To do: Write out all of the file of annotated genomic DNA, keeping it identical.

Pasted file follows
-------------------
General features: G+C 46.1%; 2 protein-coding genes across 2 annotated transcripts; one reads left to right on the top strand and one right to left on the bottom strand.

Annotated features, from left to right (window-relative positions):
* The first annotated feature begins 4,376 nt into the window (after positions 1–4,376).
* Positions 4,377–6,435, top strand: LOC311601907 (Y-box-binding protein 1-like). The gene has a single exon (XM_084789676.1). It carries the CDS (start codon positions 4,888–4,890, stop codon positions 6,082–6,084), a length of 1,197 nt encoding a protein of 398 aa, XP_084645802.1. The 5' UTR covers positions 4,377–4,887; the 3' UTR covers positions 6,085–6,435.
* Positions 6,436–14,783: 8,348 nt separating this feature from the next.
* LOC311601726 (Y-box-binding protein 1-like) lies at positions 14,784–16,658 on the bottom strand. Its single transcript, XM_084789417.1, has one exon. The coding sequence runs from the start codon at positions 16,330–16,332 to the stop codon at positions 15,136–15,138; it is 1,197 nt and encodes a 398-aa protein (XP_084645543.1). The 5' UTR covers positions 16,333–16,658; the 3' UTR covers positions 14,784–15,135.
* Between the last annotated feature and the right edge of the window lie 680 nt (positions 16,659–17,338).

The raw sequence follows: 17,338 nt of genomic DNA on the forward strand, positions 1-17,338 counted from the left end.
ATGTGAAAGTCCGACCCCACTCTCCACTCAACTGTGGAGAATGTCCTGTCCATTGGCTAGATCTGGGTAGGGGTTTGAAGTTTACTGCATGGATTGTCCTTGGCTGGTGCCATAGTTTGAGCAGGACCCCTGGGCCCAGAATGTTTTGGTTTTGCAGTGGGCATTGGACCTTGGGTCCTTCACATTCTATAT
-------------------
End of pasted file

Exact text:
General features: G+C 46.1%; 2 protein-coding genes across 2 annotated transcripts; one reads left to right on the top strand and one right to left on the bottom strand.

Annotated features, from left to right (window-relative positions):
* The first annotated feature begins 4,376 nt into the window (after positions 1–4,376).
* Positions 4,377–6,435, top strand: LOC311601907 (Y-box-binding protein 1-like). The gene has a single exon (XM_084789676.1). It carries the CDS (start codon positions 4,888–4,890, stop codon positions 6,082–6,084), a length of 1,197 nt encoding a protein of 398 aa, XP_084645802.1. The 5' UTR covers positions 4,377–4,887; the 3' UTR covers positions 6,085–6,435.
* Positions 6,436–14,783: 8,348 nt separating this feature from the next.
* LOC311601726 (Y-box-binding protein 1-like) lies at positions 14,784–16,658 on the bottom strand. Its single transcript, XM_084789417.1, has one exon. The coding sequence runs from the start codon at positions 16,330–16,332 to the stop codon at positions 15,136–15,138; it is 1,197 nt and encodes a 398-aa protein (XP_084645543.1). The 5' UTR covers positions 16,333–16,658; the 3' UTR covers positions 14,784–15,135.
* Between the last annotated feature and the right edge of the window lie 680 nt (positions 16,659–17,338).

The raw sequence follows: 17,338 nt of genomic DNA on the forward strand, positions 1-17,338 counted from the left end.
ATGTGAAAGTCCGACCCCACTCTCCACTCAACTGTGGAGAATGTCCTGTCCATTGGCTAGATCTGGGTAGGGGTTTGAAGTTTACTGCATGGATTGTCCTTGGCTGGTGCCATAGTTTGAGCAGGACCCCTGGGCCCAGAATGTTTTGGTTTTGCAGTGGGCATTGGACCTTGGGTCCTTCACATTCTATAT